For other MP3 players, it would take a little bit of downloads and stuff, but it is rather straight forward if you already know how to put music into your players. Podcastingnews.com has a compiled lists of software that allows you to automatically receive downloadable podcasts. Check out the link at http://www.podcastingnews.com/topics/Podcast_Software.html. Check out the software Juice Receiver (http://juicereceiver.sourceforge.net/index.php). Screens are simple and very user friendly.
But what are Podcasts and what good are they? Podcasts are generally "radio shows" that are published on the world wide web that can be downloaded and listened to at anytime. Podcasts ranges from Political commentaries, scholastic reviews, Spiritual and Faith Conversations, Foreign Language classes and a whole lot more. Take podcasts with you on your commute to work or that cardio work out at the treadmills. These small bits of information streamed to you could be an enriching as grabbing a book on these topics.
Check out http://bigprojects.org/links.html for my suggested Podcasts. The ones that I frequently listen to ranges from Effective Management Tips (http://www.managers-tools.com/) to enriching my connection with my faith through http://www.bustedhalo.com/ podcasts.
Go to a Retreat
A retreat need not be a set on a glamorous Caribbean beach spot or even be as expensive as a Beverly Hills Spa. A retreat in the middle of Central Park with a good book, a picnic blanket and maybe sparkling cider (I'm not sure if they allow wine in the parks here in NY) would be a great way to unwind for a day. Or if you have a couple of days to spare, you can head down to small communities in the middle of nowhere to get away from the hustle and bustle of the city. One suggestion for the East Coast dwellers would be Jim Thorpe, PA (http://www.jimthorpe.org/). A charming little town in Pennsylvania where you enjoy the simpler offerings of life.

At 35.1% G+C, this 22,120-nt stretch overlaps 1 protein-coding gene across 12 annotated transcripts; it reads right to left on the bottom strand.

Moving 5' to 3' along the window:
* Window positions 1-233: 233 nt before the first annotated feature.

This year, I went on a spiritual retreat to energize my mind, body and soul. The Paulist Mission of North American sponsors this Young Adults Retreat through their Young Adult Ministry with BustedHalo.com. This year, I find myself in the middle of Oak Ridge, NJ in the vast retreat house of the Paulist Fathers with around 40 young adults in their 20's and 3o's. A great weekend of connecting with like minds and growing your network of friends and spiritual support as we face issues that affects us and our communities. Their next retreat is scheduled on November 9 - 11, 2007. Visit www.BustedHalo.com/retreats to learn more about upcoming schedules of the Retreats.
Go on a Vacation
We might not have time to have a lavish European vacation (due to time and the high currency exchange rates) but with a few hops and jumps we can find yourself enjoying the great and historic country that we have. A day trip in Boston from NY would costs you around $150. That will include your round trip Greyhound bus for about $55, a Duck Tour Boat Ride for around $30, your day pass for the trains and buses for $9, which leaves you with $56 left for lunch at McCormick&Schmick's, a Boston Red Sox souvenir shirt (of just buy a plain Boston shirt would do) and maybe grabbing some Boston Beans while you are at it. To make your day trip cheap yet fun, I suggest to take your courageous friends along for the Freedom Trail walk. It will be a long day of walking, so end your day with the Duck Tour to relax and see the city from the river. I suggest that you buy your Duck Tour tickets in advance to avoid missing the chance if it ever sells out.
Summer's end may be fast approaching, but it doesn't mean giving up on some R&Rs. Enjoy the rest of the summer!
Monday, July 16, 2007
We learn at a very early age the essence of teamwork. We get to accomplish more (like build grand forts in the backyard). We enjoy the rewards as a group (playing well with others usually gets us ice cream afterwards). We look at each other's back when there is trouble (or that neighborhood bully is around the corner).
As working adults nothing much have changed. We get paid for the stuff that we accomplish just like ice cream (some more than others, but that's a different entry).
On the contrary, where corporate America is no longer loyal to their employees, the essence of teamwork have started to dissipate in the world of "survival of the fittest". The disposition of "If I do my stuff, I'm goood." have been creeping up in workplaces left and right.
Who is to blame? Corporate moguls who lays off people when profits starts to dwindle? Middle management who just wants work done no matter what? Individual workers who blame upper management for the corporate status quo? Don't blame Paris Hilton.
A successful team grows from jumping the stages of development and a guidance of an authentic leader (Google Bill George's article on Truly Authentic Leadership). However, the essence of teamwork starts with the individual. The individual contributing to the bigger picture without selfish motives. The individual who shares the work load and shares the spotlight at the end.